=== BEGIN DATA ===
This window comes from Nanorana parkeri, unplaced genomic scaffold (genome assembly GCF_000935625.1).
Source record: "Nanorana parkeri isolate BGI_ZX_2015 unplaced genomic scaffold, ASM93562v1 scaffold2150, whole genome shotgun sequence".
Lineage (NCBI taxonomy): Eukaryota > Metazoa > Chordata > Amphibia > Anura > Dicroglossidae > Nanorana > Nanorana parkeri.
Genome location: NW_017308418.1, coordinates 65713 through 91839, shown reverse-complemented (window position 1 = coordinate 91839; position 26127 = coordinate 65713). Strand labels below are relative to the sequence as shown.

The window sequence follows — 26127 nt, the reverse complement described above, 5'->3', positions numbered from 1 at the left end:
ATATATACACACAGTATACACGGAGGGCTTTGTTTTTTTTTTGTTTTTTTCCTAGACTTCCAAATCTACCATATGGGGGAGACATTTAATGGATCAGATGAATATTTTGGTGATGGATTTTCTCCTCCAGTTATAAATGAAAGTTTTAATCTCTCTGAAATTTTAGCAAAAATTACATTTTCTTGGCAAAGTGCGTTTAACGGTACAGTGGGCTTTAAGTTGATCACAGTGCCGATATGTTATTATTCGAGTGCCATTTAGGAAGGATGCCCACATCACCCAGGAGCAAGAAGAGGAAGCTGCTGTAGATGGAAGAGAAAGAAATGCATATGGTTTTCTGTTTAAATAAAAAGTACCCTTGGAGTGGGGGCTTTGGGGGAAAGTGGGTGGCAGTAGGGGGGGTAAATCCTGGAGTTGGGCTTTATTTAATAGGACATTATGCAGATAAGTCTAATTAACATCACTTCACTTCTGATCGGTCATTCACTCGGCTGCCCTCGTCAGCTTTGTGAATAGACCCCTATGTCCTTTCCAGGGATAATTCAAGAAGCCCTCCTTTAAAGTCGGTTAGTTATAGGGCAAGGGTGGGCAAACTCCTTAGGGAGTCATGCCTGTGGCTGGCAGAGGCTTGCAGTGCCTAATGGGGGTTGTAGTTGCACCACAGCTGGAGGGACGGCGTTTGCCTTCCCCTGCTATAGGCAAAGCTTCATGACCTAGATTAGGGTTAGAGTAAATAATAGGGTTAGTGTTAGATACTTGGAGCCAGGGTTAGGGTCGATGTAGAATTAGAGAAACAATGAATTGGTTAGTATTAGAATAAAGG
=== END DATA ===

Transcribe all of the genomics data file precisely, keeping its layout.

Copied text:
This window comes from Nanorana parkeri, unplaced genomic scaffold (genome assembly GCF_000935625.1).
Source record: "Nanorana parkeri isolate BGI_ZX_2015 unplaced genomic scaffold, ASM93562v1 scaffold2150, whole genome shotgun sequence".
Lineage (NCBI taxonomy): Eukaryota > Metazoa > Chordata > Amphibia > Anura > Dicroglossidae > Nanorana > Nanorana parkeri.
Genome location: NW_017308418.1, coordinates 65713 through 91839, shown reverse-complemented (window position 1 = coordinate 91839; position 26127 = coordinate 65713). Strand labels below are relative to the sequence as shown.

The window sequence follows — 26127 nt, the reverse complement described above, 5'->3', positions numbered from 1 at the left end:
ATATATACACACAGTATACACGGAGGGCTTTGTTTTTTTTTTGTTTTTTTCCTAGACTTCCAAATCTACCATATGGGGGAGACATTTAATGGATCAGATGAATATTTTGGTGATGGATTTTCTCCTCCAGTTATAAATGAAAGTTTTAATCTCTCTGAAATTTTAGCAAAAATTACATTTTCTTGGCAAAGTGCGTTTAACGGTACAGTGGGCTTTAAGTTGATCACAGTGCCGATATGTTATTATTCGAGTGCCATTTAGGAAGGATGCCCACATCACCCAGGAGCAAGAAGAGGAAGCTGCTGTAGATGGAAGAGAAAGAAATGCATATGGTTTTCTGTTTAAATAAAAAGTACCCTTGGAGTGGGGGCTTTGGGGGAAAGTGGGTGGCAGTAGGGGGGGTAAATCCTGGAGTTGGGCTTTATTTAATAGGACATTATGCAGATAAGTCTAATTAACATCACTTCACTTCTGATCGGTCATTCACTCGGCTGCCCTCGTCAGCTTTGTGAATAGACCCCTATGTCCTTTCCAGGGATAATTCAAGAAGCCCTCCTTTAAAGTCGGTTAGTTATAGGGCAAGGGTGGGCAAACTCCTTAGGGAGTCATGCCTGTGGCTGGCAGAGGCTTGCAGTGCCTAATGGGGGTTGTAGTTGCACCACAGCTGGAGGGACGGCGTTTGCCTTCCCCTGCTATAGGCAAAGCTTCATGACCTAGATTAGGGTTAGAGTAAATAATAGGGTTAGTGTTAGATACTTGGAGCCAGGGTTAGGGTCGATGTAGAATTAGAGAAACAATGAATTGGTTAGTATTAGAATAAAGG